I do it for the culture
Shout out to the people that be starting trends
Never for the vultures
Y’all act like we don’t see you stealing our content.
Dara Renée did not come to play when she sang, “I do it for the culture.”
As one of the breakout stars of Disney+’s High School Musical: The Musical: The Series, this 19-year-old triple threat is giving us #BlackGirlMagic for days on days on days with her new single “Evolution.”
Written in just 30 minutes, this track started out as a poem Dara penned after marching for Black lives in L.A.’s Fairfax district. Bomb beats play as Dara’s voice flexes for the melody. And the lyrics, always a mood, hit a little different, a little stonger and majestic, in these times we’re living in.
“I wanted to release this song now because I feel like with the Black Lives Matter movement, people around the world are recognizing how unjust the system is towards us,” she says. “I also wanted to create a song to uplift my community during this time.”
Besides writing and co-producing the song, Dara also styled, directed, and edited the music video.
“Growing up, I always wanted to explore the different ways of creating unique pieces of art,” she says. “I wanted to experiment with my music and music videos publicly. I was beyond nervous, that’s why words cannot explain how grateful I am to see people actually enjoying something that I created!”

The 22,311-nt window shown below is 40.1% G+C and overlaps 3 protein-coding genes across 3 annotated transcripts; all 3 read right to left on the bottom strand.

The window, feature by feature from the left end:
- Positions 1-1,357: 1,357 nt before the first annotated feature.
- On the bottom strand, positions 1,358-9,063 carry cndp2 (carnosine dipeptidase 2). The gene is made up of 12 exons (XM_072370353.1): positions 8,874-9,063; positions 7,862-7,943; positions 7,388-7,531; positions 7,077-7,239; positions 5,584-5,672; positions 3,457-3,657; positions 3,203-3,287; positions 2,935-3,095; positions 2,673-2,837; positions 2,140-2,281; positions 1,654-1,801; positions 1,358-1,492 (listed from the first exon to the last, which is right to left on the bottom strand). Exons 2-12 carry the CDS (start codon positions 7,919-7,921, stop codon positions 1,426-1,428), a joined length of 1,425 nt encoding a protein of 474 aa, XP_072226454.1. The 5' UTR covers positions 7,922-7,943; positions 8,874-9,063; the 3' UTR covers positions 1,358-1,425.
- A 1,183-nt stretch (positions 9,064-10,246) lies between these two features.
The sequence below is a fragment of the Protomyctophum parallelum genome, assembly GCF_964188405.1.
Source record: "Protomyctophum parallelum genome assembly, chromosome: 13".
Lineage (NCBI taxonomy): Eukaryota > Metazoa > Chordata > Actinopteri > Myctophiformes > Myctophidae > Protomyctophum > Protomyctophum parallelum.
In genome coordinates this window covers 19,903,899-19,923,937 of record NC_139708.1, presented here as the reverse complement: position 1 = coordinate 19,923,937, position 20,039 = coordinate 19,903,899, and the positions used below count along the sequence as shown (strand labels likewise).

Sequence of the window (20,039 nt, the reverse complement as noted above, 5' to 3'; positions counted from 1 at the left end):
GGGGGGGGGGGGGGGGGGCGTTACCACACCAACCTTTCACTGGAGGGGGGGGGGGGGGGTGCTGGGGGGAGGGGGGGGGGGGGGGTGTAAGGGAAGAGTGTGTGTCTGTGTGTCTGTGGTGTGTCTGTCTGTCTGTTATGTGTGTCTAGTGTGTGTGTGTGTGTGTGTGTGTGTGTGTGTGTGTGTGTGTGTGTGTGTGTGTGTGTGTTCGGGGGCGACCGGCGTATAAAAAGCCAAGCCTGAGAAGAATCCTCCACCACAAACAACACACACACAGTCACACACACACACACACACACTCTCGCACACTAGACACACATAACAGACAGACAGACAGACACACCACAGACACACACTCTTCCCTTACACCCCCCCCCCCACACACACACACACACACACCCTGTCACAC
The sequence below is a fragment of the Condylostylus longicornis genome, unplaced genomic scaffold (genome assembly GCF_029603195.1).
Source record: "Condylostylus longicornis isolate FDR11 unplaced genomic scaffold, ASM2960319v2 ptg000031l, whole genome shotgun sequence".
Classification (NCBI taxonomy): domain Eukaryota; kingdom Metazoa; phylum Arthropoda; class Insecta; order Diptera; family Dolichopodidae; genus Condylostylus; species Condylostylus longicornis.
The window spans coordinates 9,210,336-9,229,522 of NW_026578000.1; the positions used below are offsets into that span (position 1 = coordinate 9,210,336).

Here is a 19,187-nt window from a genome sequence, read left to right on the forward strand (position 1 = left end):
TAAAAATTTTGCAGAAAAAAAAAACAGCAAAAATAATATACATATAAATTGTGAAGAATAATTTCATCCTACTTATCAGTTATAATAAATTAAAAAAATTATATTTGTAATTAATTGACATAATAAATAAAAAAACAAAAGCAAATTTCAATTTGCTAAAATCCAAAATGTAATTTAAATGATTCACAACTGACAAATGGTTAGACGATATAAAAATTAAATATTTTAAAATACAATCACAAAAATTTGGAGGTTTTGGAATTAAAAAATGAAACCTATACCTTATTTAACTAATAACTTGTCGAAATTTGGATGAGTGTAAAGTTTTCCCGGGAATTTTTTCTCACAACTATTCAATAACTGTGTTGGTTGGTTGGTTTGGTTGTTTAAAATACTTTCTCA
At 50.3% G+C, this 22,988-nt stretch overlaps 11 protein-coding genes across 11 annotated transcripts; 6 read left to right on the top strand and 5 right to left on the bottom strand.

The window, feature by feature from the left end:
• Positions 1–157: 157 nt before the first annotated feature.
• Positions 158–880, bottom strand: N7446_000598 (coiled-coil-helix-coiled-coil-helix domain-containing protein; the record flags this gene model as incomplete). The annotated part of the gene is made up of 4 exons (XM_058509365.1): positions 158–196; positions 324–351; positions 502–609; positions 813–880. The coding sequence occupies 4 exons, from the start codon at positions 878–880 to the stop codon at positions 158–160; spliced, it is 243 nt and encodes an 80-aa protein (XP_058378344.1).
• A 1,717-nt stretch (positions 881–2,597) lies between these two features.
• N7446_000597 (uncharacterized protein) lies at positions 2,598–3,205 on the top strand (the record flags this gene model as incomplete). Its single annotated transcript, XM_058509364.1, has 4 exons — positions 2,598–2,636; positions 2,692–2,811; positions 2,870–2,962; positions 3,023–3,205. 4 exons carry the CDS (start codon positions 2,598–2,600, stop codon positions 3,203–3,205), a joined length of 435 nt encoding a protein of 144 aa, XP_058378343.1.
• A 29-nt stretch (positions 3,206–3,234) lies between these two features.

To Dara, “evolution” is all about the unapologetic process toward self-belief and self-love. “Learn the beauty and power within yourself [and] know that with faith, you can achieve all things,” she says. “I hope Black girls will listen to the song, look at the video, and know that everything they touch turns to gold … keep shining and keep showing the world that [your] magic will move mountains.”
Listen we’re royalty
Tried to hold us down but we will defeat
Honey we built these streets
Black and I’m proud! Glad I finally see.
Watch the music video for your new jam of the szn below:
On a mission to fill that void in mainstream media, in which Black girls are virtually invisible, Sesi (a quarterly, print magazine for Black teen girls) celebrates them. As an independent magazine with very little advertising, we rely on the support of our community to continue publishing. You can show your support by subscribing or donating. Subscriptions are $15 a year and you can donate any amount you’d like.